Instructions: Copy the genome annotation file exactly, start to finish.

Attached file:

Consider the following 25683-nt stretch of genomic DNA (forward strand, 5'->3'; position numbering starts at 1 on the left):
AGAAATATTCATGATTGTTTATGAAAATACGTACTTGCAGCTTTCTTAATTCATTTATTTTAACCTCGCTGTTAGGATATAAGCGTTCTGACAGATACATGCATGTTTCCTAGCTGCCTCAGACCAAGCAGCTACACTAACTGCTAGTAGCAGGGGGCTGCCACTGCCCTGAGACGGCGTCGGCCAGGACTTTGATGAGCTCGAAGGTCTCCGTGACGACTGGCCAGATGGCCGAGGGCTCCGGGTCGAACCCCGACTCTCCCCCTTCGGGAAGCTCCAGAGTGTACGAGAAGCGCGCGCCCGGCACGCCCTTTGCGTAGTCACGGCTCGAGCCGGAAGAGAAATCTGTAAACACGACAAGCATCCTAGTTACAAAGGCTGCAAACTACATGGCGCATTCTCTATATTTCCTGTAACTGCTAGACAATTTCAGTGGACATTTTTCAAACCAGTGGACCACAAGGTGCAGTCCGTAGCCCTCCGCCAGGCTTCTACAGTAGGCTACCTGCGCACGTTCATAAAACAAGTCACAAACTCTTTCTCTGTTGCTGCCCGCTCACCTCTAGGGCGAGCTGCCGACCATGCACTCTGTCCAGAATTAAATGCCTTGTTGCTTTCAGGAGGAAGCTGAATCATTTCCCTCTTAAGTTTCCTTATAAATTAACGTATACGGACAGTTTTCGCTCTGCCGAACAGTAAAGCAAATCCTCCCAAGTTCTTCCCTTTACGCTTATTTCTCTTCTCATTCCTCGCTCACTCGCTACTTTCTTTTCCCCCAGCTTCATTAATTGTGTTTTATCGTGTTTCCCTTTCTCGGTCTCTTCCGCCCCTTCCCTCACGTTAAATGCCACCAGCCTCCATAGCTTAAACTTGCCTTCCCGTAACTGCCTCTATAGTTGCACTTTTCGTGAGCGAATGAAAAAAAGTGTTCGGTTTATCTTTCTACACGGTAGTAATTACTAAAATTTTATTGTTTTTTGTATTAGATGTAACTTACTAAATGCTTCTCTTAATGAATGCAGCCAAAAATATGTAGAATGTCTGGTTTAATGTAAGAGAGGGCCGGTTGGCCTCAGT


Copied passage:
Consider the following 25683-nt stretch of genomic DNA (forward strand, 5'->3'; position numbering starts at 1 on the left):
AGAAATATTCATGATTGTTTATGAAAATACGTACTTGCAGCTTTCTTAATTCATTTATTTTAACCTCGCTGTTAGGATATAAGCGTTCTGACAGATACATGCATGTTTCCTAGCTGCCTCAGACCAAGCAGCTACACTAACTGCTAGTAGCAGGGGGCTGCCACTGCCCTGAGACGGCGTCGGCCAGGACTTTGATGAGCTCGAAGGTCTCCGTGACGACTGGCCAGATGGCCGAGGGCTCCGGGTCGAACCCCGACTCTCCCCCTTCGGGAAGCTCCAGAGTGTACGAGAAGCGCGCGCCCGGCACGCCCTTTGCGTAGTCACGGCTCGAGCCGGAAGAGAAATCTGTAAACACGACAAGCATCCTAGTTACAAAGGCTGCAAACTACATGGCGCATTCTCTATATTTCCTGTAACTGCTAGACAATTTCAGTGGACATTTTTCAAACCAGTGGACCACAAGGTGCAGTCCGTAGCCCTCCGCCAGGCTTCTACAGTAGGCTACCTGCGCACGTTCATAAAACAAGTCACAAACTCTTTCTCTGTTGCTGCCCGCTCACCTCTAGGGCGAGCTGCCGACCATGCACTCTGTCCAGAATTAAATGCCTTGTTGCTTTCAGGAGGAAGCTGAATCATTTCCCTCTTAAGTTTCCTTATAAATTAACGTATACGGACAGTTTTCGCTCTGCCGAACAGTAAAGCAAATCCTCCCAAGTTCTTCCCTTTACGCTTATTTCTCTTCTCATTCCTCGCTCACTCGCTACTTTCTTTTCCCCCAGCTTCATTAATTGTGTTTTATCGTGTTTCCCTTTCTCGGTCTCTTCCGCCCCTTCCCTCACGTTAAATGCCACCAGCCTCCATAGCTTAAACTTGCCTTCCCGTAACTGCCTCTATAGTTGCACTTTTCGTGAGCGAATGAAAAAAAGTGTTCGGTTTATCTTTCTACACGGTAGTAATTACTAAAATTTTATTGTTTTTTGTATTAGATGTAACTTACTAAATGCTTCTCTTAATGAATGCAGCCAAAAATATGTAGAATGTCTGGTTTAATGTAAGAGAGGGCCGGTTGGCCTCAGT